Hope Kirwan, Wisconsin Public Radio
As the race for Wisconsin’s U.S. Senate seat gets closer to the finish line, Republican candidate Leah Vukmir continues to attack Democratic U.S. Sen. Tammy Baldwin’s response to the 2015 scandal at the Tomah Veterans Affairs Medical Center.
“The Tomah VA issue, in particular, really speaks to her character and whether or not people can trust her for another six years,” Vukmir said at a recent campaign event in Tomah. “If she cannot hold our veterans in high regard and if she cannot be accountable to our veterans, then how will she be accountable to the rest of us in our state and how will she be accountable to lead in Washington?”
The issue has been the focus of Vukmir’s race from start to finish, provoking sometimes emotional reactions from those with connections to the VA and from Baldwin herself.
The Tomah VA was thrust into the spotlight more than three years ago after veteran Jason Simcakoski died at the medical center in August 2014. An investigation by the U.S. Department of Veterans Affairs Office of Inspector General found Simcakoski died from a mixture of drugs prescribed by VA doctors.
But there wasn’t a public outcry over the veteran’s death until January 2015, when the Center for Investigative Reporting published a story about Simcakoski and the rising number of opioid prescriptions written at the Tomah VA.
Baldwin was one of several federal lawmakers from Wisconsin who responded to the story by calling for a federal investigation.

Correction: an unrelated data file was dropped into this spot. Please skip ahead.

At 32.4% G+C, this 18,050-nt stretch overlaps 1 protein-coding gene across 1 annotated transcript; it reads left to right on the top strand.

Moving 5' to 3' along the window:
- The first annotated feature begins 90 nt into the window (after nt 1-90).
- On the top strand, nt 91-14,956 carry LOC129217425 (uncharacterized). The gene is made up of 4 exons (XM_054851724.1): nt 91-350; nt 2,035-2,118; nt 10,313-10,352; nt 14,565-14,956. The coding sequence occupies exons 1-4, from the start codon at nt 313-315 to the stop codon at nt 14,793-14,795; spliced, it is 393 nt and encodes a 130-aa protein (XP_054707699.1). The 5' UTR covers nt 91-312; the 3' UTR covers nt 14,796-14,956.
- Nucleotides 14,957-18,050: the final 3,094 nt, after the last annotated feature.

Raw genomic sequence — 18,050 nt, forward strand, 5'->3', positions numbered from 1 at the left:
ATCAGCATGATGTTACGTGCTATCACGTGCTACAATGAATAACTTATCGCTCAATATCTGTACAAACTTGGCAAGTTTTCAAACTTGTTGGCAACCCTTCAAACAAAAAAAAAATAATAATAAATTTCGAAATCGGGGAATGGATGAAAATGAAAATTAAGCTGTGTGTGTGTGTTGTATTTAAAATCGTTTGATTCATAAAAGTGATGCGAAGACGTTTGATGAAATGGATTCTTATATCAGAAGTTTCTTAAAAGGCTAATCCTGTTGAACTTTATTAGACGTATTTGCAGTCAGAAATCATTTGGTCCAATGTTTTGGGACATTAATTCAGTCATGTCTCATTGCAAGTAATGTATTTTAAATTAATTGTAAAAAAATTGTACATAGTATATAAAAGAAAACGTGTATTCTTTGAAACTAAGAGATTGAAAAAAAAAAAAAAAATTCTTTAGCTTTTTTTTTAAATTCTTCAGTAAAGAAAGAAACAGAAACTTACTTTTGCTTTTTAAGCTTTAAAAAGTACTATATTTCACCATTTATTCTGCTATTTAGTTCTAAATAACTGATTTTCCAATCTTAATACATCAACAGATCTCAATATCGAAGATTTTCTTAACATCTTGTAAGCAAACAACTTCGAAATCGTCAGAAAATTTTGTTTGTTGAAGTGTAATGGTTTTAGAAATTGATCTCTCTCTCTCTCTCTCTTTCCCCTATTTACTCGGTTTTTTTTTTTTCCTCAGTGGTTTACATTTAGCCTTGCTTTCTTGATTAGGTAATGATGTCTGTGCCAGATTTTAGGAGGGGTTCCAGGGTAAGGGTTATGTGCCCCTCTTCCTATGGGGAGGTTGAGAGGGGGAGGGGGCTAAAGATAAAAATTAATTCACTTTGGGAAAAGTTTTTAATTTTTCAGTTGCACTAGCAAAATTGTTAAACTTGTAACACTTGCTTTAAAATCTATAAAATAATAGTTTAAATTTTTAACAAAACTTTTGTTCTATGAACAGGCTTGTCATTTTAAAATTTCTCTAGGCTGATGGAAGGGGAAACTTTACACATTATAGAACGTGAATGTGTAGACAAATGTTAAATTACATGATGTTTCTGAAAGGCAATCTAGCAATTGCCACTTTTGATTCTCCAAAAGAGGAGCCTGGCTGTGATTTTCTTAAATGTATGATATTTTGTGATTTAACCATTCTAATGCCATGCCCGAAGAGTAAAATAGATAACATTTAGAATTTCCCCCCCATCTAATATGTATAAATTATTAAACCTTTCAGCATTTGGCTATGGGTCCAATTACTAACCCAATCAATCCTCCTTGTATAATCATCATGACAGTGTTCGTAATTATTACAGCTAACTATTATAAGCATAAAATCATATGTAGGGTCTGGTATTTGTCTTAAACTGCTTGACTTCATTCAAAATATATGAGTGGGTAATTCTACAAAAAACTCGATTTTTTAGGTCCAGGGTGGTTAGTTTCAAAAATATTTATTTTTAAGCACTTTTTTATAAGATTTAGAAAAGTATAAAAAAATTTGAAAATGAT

She was also criticized when news reports found she and other lawmakers had received complaints about overprescribing from a Tomah VA employee more than three months earlier than when the story broke. Baldwin also faced public scrutiny after it was discovered her office had a March 2014 report on the medical center’s prescribing practices from an investigation by the VA’s Inspector General since August 2014.
Since 2015, Baldwin has admitted her office initially mishandled their response to the whistleblower’s allegations.
“I owned up and said there were mistakes in communication and I fixed them,” Baldwin said when asked about the issue at a recent debate.
The whistleblower, Ryan Honl, has continued to criticize the senator. Honl did not respond to an interview request for this story, but he recently told the Milwaukee Journal Sentinel it’s “immoral” to vote for Baldwin in this year’s election.